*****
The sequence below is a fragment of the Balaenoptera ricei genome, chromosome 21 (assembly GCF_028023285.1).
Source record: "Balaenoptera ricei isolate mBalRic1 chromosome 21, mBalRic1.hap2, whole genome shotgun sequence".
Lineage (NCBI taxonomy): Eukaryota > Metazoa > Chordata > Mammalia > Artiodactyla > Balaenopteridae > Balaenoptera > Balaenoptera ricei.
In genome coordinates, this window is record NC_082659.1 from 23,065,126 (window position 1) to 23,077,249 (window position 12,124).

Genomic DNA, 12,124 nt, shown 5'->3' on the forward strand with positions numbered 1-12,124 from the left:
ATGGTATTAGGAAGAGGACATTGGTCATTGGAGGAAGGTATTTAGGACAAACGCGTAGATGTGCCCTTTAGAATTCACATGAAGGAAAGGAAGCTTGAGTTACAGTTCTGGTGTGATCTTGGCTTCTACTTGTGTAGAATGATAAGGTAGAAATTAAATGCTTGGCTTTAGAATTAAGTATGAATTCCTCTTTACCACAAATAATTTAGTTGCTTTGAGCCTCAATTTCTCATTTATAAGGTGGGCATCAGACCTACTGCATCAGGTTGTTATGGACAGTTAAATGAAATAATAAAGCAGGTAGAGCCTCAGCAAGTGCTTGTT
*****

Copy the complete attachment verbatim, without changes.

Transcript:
The sequence below is a fragment of the Balaenoptera ricei genome, chromosome 21 (assembly GCF_028023285.1).
Source record: "Balaenoptera ricei isolate mBalRic1 chromosome 21, mBalRic1.hap2, whole genome shotgun sequence".
Lineage (NCBI taxonomy): Eukaryota > Metazoa > Chordata > Mammalia > Artiodactyla > Balaenopteridae > Balaenoptera > Balaenoptera ricei.
In genome coordinates, this window is record NC_082659.1 from 23,065,126 (window position 1) to 23,077,249 (window position 12,124).

Genomic DNA, 12,124 nt, shown 5'->3' on the forward strand with positions numbered 1-12,124 from the left:
ATGGTATTAGGAAGAGGACATTGGTCATTGGAGGAAGGTATTTAGGACAAACGCGTAGATGTGCCCTTTAGAATTCACATGAAGGAAAGGAAGCTTGAGTTACAGTTCTGGTGTGATCTTGGCTTCTACTTGTGTAGAATGATAAGGTAGAAATTAAATGCTTGGCTTTAGAATTAAGTATGAATTCCTCTTTACCACAAATAATTTAGTTGCTTTGAGCCTCAATTTCTCATTTATAAGGTGGGCATCAGACCTACTGCATCAGGTTGTTATGGACAGTTAAATGAAATAATAAAGCAGGTAGAGCCTCAGCAAGTGCTTGTT